Udi Shamai, entrepreneur and owner of Pizza Hut Israel, with more than 30 years of experience in the field, has, in recent years, encountered many difficulties – from labor to food safety.
He realized that the current situation must change and that the field of food, and fast food, in particular, is at the forefront of the Second Industrial Revolution.
He has brought together the greatest experts in the fields of food, robotics, and mechanics, among others, and together they formed a winning team that has been working on Hyper’s brainchild – the first fully autonomous store.
Hyper Food Robotics has developed the world’s first fully automated fast-food restaurant. Its robots can churn out 50 pizzas an hour.
There’s no human being inside the sealed 40ft unit. It’s operated entirely by robots.
They take the delivery of the ready-mixed dough and other ingredients at the start of the day, and from then on, they’re on their own.
The robots stretch and rotate the dough, add exactly the required amount of toppings, bake the pies to perfection, slice them, and deliver them to the customer through a hatch.
The process takes nine minutes from start to finish. Pizza Hut is the first to use the robot technology at its branch in Mazor, central Israel, but it’s adaptable to any pizza brand.
The customer orders and pays by app, or using the kiosk at the front of the store. But few can the resist the temptation to watch the robots make pizza.
“For the first time, people are seeing a robotic store – a fully autonomous store with no workers – and they are amazed,” said Udi Shamai, CEO of Hyper Food Robotics, the company that developed the robo-restaurant. He also owns Pizza Hut Israel, which has 90 outlets across the country.
“And also the fact that you can see the pizza in process, so you can really track what’s being done inside, gives it another layer of excitement.”
The robo-restaurant is equipped with sensors and cameras to make sure the robots prepare the dough and scatter the toppings properly, and it automatically calls for help if there’s a problem that needs human intervention.
The robots also clean themselves every 40 minutes using chemical-free ozone-treated water, which breaks down odors, bacteria and viruses, including E. coli and salmonella.
All of the company’s technology was built from scratch, and in the coming months, Hyper Food Robotics, founded in 2019, will open its second robo-restaurant, this time in the US.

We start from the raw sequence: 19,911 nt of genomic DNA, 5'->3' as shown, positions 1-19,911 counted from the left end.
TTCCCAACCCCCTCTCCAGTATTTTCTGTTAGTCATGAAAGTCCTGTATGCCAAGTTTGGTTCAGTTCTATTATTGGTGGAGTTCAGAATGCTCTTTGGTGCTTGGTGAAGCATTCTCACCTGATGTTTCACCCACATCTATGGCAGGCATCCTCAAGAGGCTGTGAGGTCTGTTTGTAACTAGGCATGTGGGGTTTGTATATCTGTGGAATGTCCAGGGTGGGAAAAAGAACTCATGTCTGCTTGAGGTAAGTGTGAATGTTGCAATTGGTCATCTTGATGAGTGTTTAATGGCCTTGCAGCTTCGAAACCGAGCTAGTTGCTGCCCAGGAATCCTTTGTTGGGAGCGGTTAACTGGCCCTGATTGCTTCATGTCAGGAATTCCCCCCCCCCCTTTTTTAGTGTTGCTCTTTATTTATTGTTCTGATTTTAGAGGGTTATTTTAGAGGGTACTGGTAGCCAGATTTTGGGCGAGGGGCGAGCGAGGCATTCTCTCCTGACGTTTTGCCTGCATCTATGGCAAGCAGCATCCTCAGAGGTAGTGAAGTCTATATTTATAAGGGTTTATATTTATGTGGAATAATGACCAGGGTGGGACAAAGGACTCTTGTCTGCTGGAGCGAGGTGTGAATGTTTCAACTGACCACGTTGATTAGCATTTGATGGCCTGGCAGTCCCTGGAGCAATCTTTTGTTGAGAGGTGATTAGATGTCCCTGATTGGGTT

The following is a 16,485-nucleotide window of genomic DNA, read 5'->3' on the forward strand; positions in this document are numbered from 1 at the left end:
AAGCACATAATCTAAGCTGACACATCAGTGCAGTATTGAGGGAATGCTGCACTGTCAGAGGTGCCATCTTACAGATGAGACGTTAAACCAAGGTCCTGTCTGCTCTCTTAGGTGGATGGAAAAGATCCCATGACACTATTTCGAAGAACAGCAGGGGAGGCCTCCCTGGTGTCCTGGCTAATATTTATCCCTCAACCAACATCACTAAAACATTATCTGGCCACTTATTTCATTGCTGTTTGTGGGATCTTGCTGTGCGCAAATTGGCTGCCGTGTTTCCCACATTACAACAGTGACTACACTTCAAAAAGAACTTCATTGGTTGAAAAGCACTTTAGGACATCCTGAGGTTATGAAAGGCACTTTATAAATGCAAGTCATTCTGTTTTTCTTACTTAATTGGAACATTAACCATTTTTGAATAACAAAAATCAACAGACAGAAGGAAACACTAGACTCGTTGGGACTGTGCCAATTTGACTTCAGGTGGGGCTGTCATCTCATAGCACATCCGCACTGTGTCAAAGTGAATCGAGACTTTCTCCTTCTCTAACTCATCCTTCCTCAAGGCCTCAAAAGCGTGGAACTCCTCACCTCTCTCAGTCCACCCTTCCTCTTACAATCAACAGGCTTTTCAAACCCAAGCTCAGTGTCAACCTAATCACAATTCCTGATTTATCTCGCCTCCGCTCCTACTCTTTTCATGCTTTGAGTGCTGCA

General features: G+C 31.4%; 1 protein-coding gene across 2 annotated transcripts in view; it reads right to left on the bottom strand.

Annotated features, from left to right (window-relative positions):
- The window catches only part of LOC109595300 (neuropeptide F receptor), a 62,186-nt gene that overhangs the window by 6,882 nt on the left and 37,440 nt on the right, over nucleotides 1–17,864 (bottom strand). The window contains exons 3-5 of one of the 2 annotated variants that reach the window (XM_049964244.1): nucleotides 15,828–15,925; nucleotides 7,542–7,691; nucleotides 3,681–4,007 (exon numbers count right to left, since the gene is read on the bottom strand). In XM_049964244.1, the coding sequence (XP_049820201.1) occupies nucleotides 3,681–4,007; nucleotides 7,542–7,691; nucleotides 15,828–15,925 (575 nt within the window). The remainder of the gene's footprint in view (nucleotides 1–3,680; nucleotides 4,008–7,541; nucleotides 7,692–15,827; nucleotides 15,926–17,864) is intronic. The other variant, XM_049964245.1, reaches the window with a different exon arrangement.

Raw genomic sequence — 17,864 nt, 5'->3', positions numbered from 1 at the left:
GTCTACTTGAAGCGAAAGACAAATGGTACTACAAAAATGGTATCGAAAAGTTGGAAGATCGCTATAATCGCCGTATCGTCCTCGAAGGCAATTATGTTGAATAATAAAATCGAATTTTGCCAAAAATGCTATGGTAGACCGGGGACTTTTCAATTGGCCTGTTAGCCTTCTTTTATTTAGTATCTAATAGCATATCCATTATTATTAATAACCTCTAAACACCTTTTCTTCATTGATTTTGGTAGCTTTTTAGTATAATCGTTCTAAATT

It’s not the only company trying to automate fast-food, but Shamai says his is the only full-concept autonomous store. Rivals retrofit existing stores with robots.
Now that the robots have perfected the art of pizza-making, the Tel Aviv-based company has shifted its focus to burgers. Later on, it will teach the machines to prepare Asian-style bowl foods – like rice with vegetables, tofu, meat, and sauces.
“In a few years, there are probably not going to be any human workers in the fast-food delivery business,” Shamai said. “Not a lot of people want to work there – they’ve understood that there are better jobs out there for them.
“Back when I was a student, everybody my age would work as a waiter or waitress. Nowadays, people have different views of what a good job is and how you can make money.
“None of my kids want to work in these types of businesses. This change reflects the fact that we need these stores.”
The fast-food turnover rate in the US – which is higher than any other sector in the country – isn’t the only reason robotic establishments will be more appealing to people and businesses alike.
The machines are very accurate at dispensing food, and use the same amounts every time. This prevents food waste from the establishment itself, and from unhappy customers who may return or throw away orders that have too many toppings, or too little cheese.
Restaurants and retailers from higher-income nations are among the biggest food waste contributors. With so much activity in the kitchen, workers inevitably make mistakes, like knocking over pots and pans filled with food that needs to be immediately discarded. In other cases, staff may serve meals with inconsistent portions.
Shamai says many big-name fast-food restaurants have shown interest in his robo-restaurant. Hyper will manufacture its establishments for them, and have its robots prepare meals under their brand name.
Prior to founding Hyper Food Robotics, he founded Dragontail Systems, which automates food delivery by dispatching drivers, and coordinating every order location, driver location, and meal status.
In 2021, Dragontail was sold for approximately $93.5 million to Yum! Brands, a fast-food corporation that operates KFC, Taco Bell, and Pizza Hut.